What has been the public reaction?

All three presidents have faced intense criticism, with some students, alumni and activists calling for their resignations.

Dozens of US politicians, including high-level Democrats, have also condemned the presidents’ words.

“It’s unbelievable that this needs to be said: Calls for genocide are monstrous and antithetical to everything we represent as a country. Any statements that advocate for the systematic murder of Jews are dangerous and revolting – and we should all stand firmly against them,” White House spokesperson Andrew Bates said in a statement last week.

Donors have also threatened to stop funding the universities. Billionaire hedge fund manager Bill Ackman denounced Gay in particular, saying in an open letter that she has done more damage to Harvard’s reputation than anyone in the university’s history. He also suggested she was hired to fulfil diversity criteria.

Still, some observers have leapt to Gay’s defence. More than 700 Harvard faculty members have signed a petition urging the school’s board to resist calls for her removal, a call that was ultimately successful.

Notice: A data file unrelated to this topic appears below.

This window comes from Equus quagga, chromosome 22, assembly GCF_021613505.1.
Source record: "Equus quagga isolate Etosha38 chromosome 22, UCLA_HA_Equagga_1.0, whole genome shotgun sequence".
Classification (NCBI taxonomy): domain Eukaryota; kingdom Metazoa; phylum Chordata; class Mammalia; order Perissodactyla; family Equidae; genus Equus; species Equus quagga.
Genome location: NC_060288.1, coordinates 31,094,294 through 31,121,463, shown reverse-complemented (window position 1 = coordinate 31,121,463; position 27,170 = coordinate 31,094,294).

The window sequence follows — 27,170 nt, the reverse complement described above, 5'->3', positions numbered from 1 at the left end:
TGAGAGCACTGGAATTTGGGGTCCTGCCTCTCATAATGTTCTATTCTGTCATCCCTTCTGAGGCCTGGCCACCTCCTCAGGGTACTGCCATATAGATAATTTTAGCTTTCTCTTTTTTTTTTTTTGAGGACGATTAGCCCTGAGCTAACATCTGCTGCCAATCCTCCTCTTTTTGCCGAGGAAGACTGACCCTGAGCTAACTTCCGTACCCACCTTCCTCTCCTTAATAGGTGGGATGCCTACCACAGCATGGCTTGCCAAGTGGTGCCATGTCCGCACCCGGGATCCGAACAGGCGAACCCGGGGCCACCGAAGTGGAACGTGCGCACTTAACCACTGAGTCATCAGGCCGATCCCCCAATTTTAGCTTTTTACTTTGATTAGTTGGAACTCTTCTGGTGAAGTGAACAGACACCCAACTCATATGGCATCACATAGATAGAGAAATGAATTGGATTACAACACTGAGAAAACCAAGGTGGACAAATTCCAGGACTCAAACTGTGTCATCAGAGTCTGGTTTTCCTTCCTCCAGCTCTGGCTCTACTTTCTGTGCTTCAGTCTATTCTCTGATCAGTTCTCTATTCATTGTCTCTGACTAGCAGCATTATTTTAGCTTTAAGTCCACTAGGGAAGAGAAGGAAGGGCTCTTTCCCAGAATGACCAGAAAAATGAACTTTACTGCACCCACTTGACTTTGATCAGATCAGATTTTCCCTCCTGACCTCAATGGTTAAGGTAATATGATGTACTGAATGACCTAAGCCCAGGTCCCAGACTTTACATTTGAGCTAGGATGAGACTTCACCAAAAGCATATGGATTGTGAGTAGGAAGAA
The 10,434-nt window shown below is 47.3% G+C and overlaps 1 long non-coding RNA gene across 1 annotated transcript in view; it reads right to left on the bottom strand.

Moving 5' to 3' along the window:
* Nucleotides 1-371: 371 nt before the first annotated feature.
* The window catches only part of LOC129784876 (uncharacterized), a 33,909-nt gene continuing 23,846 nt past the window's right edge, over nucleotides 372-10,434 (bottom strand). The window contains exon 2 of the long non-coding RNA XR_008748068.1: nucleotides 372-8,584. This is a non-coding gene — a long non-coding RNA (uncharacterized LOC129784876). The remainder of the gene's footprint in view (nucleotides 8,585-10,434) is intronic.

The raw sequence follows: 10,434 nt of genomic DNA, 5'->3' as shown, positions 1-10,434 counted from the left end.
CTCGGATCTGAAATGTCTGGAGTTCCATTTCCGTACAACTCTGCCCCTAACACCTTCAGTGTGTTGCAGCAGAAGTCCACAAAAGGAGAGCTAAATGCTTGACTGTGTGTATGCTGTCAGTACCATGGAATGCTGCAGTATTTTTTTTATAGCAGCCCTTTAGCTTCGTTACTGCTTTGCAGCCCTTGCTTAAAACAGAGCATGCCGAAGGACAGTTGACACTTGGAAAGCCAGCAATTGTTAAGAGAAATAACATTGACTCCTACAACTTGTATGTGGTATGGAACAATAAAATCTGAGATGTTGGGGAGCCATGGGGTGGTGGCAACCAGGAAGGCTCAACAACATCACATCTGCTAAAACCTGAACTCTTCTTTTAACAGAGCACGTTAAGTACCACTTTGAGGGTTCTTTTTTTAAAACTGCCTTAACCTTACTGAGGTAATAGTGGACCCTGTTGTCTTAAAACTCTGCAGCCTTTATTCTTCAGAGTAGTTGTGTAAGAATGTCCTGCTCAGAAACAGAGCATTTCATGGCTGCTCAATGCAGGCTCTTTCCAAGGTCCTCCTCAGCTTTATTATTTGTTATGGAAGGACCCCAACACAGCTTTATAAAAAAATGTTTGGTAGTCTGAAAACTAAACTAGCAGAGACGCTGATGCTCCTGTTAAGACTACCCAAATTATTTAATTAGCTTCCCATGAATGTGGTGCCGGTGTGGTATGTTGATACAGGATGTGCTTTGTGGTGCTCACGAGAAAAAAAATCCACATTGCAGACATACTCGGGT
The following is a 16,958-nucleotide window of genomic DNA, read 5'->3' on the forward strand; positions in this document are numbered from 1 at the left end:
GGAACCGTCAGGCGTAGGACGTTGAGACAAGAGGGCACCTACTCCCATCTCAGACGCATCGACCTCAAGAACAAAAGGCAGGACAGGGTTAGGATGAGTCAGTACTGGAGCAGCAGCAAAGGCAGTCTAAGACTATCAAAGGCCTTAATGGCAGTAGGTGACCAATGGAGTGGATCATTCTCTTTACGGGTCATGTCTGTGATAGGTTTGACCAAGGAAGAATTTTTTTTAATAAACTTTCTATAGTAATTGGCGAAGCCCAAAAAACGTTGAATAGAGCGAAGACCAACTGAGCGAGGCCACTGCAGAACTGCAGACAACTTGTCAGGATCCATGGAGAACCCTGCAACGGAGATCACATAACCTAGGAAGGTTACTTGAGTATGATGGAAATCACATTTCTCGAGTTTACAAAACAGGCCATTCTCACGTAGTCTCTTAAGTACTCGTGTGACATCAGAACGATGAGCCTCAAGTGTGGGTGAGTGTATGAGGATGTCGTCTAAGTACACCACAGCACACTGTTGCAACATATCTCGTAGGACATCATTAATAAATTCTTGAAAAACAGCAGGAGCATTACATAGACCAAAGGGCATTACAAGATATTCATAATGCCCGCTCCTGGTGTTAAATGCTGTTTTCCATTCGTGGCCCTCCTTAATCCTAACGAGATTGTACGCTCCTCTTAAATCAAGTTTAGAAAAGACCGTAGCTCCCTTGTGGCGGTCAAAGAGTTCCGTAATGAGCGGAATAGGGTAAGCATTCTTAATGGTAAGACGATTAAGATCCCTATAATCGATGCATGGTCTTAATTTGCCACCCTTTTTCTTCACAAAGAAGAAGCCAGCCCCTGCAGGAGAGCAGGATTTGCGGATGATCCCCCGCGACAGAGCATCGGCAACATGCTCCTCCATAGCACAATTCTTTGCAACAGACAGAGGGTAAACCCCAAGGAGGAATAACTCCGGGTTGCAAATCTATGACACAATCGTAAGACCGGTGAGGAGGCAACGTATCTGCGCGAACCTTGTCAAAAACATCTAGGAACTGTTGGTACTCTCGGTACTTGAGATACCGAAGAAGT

What have the school presidents said since the hearing?

Gay has apologised for her remarks in the hearings.

She told the Harvard Crimson newspaper on Thursday: “What I should have had the presence of mind to do in that moment was return to my guiding truth, which is that calls for violence against our Jewish community – threats to our Jewish students – have no place at Harvard and will never go unchallenged.”

Magill, meanwhile, followed her testimony up with a video statement on the University of Pennsylvania’s website.

“I want to be clear, a call for genocide of Jewish people is threatening – deeply so,” she said. “In my view, it would be harassment or intimidation.”